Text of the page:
Exercise app shows why anonymous data can still be dangerous

A recent release of anonymous data from the fitness tracking app Strava revealed the locations of secret military bases around the world.
A heat map showing running routes of Strava users at Bagram Air Base in Afganistan. (Strava)

It wasn't a hack. It wasn't a leak. It wasn't even a mistake, really. But it showed how risky even anonymous data can be.

Strava, which makes a fitness tracking app and website, publicly shared a map of the world, covered in squiggly lines. Each of those lines represented running routes, uploaded by the app's users.

A heat map of High Park in Toronto showing running routes of Strava users in the area. (Strava)

Researchers were able to find or confirm the exact locations of military bases, and suspected CIA black sites, from the exercise trail data uploaded to Strava. This despite the data being "safe" and anonymized: data stripped of identifying information like names and dates. The story blew up after a 20 year old university student studying security revealed the problem on January 27th.

University student Nathan Ruser's tweet revealed the problem

The problem goes well beyond Strava. It also reveals some deep flaws in the way tech companies approach data privacy.

Computer scientist, and privacy and security researcher, Arvind Narayanan

Arvind Narayanan is a computer scientist at Princeton University. His work focuses on digital privacy and security. "There are dozens of companies that have this kind of fine-grained location data about millions of people," Narayanan said. "Strava can be seen as a symptom of a bigger issue, which is the number of companies which have the kind of sensitive data that we're uncomfortable seeing publicly."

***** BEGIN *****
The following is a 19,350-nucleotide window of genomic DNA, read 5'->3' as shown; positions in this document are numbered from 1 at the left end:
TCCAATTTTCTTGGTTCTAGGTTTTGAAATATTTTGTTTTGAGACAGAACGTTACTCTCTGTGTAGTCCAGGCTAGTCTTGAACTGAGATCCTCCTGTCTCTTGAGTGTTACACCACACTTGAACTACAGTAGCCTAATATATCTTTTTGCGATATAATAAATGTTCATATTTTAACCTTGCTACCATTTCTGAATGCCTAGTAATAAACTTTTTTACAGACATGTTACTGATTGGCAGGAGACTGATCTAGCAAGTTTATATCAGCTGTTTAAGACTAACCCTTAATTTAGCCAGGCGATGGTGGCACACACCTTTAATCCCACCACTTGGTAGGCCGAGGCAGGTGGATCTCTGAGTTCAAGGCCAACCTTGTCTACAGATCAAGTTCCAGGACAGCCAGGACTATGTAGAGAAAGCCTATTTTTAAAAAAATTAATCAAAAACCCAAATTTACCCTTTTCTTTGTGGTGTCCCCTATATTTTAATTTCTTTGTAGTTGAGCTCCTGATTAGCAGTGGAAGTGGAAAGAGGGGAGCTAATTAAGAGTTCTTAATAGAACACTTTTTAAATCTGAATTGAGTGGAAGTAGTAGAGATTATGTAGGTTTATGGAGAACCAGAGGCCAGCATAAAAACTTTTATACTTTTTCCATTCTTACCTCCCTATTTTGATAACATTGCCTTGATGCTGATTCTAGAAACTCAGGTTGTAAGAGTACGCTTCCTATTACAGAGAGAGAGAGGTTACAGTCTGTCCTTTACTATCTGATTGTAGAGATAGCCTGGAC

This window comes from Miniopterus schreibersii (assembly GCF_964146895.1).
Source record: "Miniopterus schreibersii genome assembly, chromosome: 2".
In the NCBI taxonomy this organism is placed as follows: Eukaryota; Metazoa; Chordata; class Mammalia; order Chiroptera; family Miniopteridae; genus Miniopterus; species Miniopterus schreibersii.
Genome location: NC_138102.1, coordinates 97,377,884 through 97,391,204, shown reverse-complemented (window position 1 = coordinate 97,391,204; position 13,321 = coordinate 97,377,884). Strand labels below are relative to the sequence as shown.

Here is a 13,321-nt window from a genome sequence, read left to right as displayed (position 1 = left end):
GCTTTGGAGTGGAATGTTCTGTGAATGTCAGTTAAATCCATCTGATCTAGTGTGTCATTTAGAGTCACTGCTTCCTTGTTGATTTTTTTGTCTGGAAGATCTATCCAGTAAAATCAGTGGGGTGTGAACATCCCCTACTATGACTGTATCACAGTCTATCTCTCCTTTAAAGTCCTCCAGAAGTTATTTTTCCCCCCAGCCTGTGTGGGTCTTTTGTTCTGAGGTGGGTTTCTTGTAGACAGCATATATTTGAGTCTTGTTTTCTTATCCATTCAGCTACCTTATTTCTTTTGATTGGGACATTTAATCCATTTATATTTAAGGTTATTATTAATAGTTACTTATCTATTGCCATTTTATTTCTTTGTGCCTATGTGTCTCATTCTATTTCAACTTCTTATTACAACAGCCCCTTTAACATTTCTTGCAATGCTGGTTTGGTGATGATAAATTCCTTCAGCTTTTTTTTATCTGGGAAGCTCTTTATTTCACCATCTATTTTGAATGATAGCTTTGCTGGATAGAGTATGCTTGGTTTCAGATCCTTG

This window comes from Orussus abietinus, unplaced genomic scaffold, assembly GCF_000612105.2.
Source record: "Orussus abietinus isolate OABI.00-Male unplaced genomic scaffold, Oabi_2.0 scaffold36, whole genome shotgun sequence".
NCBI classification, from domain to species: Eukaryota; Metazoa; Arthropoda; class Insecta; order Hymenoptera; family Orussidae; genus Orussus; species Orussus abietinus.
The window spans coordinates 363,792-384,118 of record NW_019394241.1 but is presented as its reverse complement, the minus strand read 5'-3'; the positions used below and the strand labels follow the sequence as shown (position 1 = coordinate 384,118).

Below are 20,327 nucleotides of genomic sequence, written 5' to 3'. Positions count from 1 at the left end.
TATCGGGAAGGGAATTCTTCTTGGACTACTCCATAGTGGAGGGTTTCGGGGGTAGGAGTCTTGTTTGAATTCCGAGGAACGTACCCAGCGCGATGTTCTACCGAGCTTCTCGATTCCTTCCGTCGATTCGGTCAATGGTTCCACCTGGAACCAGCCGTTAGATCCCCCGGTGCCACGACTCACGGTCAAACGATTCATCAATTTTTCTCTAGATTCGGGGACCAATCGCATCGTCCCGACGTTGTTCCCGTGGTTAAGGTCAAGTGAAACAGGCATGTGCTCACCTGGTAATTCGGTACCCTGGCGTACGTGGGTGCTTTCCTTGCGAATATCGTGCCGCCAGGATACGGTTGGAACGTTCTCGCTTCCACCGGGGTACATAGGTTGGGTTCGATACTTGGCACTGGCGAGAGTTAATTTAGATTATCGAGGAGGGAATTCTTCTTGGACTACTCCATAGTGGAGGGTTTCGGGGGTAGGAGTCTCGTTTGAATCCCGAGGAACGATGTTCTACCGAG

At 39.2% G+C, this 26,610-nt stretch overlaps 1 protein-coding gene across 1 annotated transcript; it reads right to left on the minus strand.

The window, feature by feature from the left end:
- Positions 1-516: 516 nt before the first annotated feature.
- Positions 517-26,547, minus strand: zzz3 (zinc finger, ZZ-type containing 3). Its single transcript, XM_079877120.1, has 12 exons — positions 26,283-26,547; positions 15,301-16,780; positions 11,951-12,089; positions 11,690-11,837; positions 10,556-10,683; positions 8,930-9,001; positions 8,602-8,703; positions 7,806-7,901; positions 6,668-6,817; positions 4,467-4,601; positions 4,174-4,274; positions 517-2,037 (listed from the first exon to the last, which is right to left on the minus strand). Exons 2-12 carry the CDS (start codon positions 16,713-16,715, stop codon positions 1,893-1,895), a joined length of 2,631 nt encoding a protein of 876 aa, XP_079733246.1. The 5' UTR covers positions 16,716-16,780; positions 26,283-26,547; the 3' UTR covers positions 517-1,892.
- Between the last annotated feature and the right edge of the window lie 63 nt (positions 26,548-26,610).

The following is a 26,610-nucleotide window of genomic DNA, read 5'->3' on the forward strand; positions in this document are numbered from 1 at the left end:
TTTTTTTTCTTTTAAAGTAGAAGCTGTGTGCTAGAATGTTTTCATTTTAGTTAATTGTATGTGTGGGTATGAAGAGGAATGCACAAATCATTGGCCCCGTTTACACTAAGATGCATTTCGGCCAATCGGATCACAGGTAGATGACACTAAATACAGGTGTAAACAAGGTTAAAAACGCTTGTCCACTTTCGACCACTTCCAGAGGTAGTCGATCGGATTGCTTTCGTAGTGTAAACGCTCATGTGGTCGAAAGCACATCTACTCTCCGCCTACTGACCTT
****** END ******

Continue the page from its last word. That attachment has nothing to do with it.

There's not a lot of public oversight around these super sensitive databases about billions of people- Arvind Narayanan

In the Strava case, the data was openly published, but user data can also be revealed through hacking. For Arvind Narayanan, this threat is both a security and an oversight issue.

"There's not a lot of public oversight around these super sensitive databases about billions of people, that are held in company servers without a lot of accountability for where those servers are, how they're protected, and how the data collection and use is disclosed to users, and to regulators."

Everybody's behaviour collectively has an impact on everyone else's privacy- Arvind Narayanan

But the problem goes deeper. The Strava issue reflects a broader, misguided approach to data privacy by tech companies. "It's not so much that each individual user's behaviour affects only them, but in fact everybody's behaviour collectively has an impact on everyone else's privacy," Narayanan explained. "Arguing that 'your data is anonymized so you're not going to come to any harm' kind of breaks down here, once we start thinking of privacy as a collective issue."

It may be that the Strava story is a watershed moment in the way we think about data, but that depends on the lessons we take from it. "The right lesson to draw would be that we need to have a more nuanced appreciation of what privacy means," Narayanan said. "It simply cannot be boiled down to anonymity, or putting a bunch of check boxes...for users to figure out…[P]rivacy needs to be really integrated as a core part of the design process."